PREP program shut down after losing grant funds
by Laura Haley
contributing writer
Jun 27, 2013 | 798 views | 0 0 comments | 63 63 recommendations | email to a friend | print
Programs designed to cater to local teenagers have taken another hit after the Personal Responsibility Education Program (PREP) lost its grant money last week. The program was forced to shut down only a few weeks after The Moab Teen Center - Club Red, was informed that it had lost its Safe Passages grant that paid for most of the center’s operating costs.

Moab City Manager Donna Metzler told the Moab City Council earlier this month that the city learned about the loss of the PREP grant through an email from the state office. Metzler said the $55,000 grant was pulled during the middle of its three-year contract, and the program was forced to shut down immediately.

“We had to shut our doors and say goodbye to the employees,” Metzler said.

The program, which was supposed to continue to operate throughout the summer, closed its doors on June 10.

Moab City Recreation Coordinator John Geiger said that the organization has known that they were in danger of losing the grant, but did not expect that to happen so suddenly.

“Our numbers were lower than we wanted,” he said, explaining that the program had worked with approximately 20 teens. “But we were working with the state office to find ways to bring those numbers up.”

Geiger said PREP employees had developed a plan to raise the number of teens using the program, so the email informing them that the grant had been pulled came as a surprise.

PREP was originally started in 2011 after the Moab Community Action Coalition (MCAC) received a federal PREP grant. The program is designed to help reduce teen pregnancy and sexually transmitted disease rates through education, according to PREP Moab’s website.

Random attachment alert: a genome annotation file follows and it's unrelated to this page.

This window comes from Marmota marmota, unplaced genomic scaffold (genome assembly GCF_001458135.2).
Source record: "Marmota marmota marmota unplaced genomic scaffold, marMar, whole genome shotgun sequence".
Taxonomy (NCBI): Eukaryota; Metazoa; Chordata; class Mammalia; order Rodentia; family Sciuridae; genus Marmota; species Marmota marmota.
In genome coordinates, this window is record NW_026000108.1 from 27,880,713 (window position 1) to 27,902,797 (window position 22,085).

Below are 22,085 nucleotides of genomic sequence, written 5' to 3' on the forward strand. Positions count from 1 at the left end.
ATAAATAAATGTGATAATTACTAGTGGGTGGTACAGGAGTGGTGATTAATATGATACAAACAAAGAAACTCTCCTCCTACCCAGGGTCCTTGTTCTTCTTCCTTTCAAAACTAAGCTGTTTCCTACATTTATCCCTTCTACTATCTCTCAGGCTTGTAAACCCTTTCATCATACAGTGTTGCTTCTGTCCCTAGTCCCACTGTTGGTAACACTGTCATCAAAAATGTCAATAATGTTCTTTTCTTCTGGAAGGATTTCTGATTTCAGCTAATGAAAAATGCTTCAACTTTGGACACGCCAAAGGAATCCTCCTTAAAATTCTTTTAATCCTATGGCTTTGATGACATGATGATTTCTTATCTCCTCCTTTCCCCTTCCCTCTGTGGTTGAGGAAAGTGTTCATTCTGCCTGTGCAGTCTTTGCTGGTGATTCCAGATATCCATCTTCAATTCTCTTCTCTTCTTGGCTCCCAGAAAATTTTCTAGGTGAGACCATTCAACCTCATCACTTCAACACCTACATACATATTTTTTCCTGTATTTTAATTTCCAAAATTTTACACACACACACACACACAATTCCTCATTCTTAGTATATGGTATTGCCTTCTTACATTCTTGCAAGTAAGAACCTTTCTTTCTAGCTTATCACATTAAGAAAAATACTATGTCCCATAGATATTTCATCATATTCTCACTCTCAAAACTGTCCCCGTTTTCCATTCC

Beth Joseph, co-chairwoman of the MCAC said that PREP’s closure combined with Club Red’s cuts in funding were serious blows to efforts to educate teens in Moab about prevention. However, Joseph said she feels that the low numbers of participants at Club Red and PREP may mean that the community is offering other opportunities for teens.

Joseph said that the model that PREP was expected to use for their program was an urban model.

“It did not translate well to Moab,” she said. “It’s just an indication that we need to look at different ways of dealing with [teen pregnancy.]”

The loss of the grant had a slight ripple effect on other programs as well. According to Metzler, part of the grant was being used to subsidize other areas of the city’s recreation budget to help cover administrative and office expenses related to PREP. When the grant was pulled, it left a $4,000 gap in the budget. Metzler said those funds were pulled from the teen center’s operating budget.

Despite another hit, Geiger said that the Moab Teen Center has developed a plan to move forward.

“It’s a pretty exciting plan. We’re going to be focusing more on outreach and scheduled events,” he said. “The teen center is still alive and functioning. We’re just closing drop-in for the interim.”


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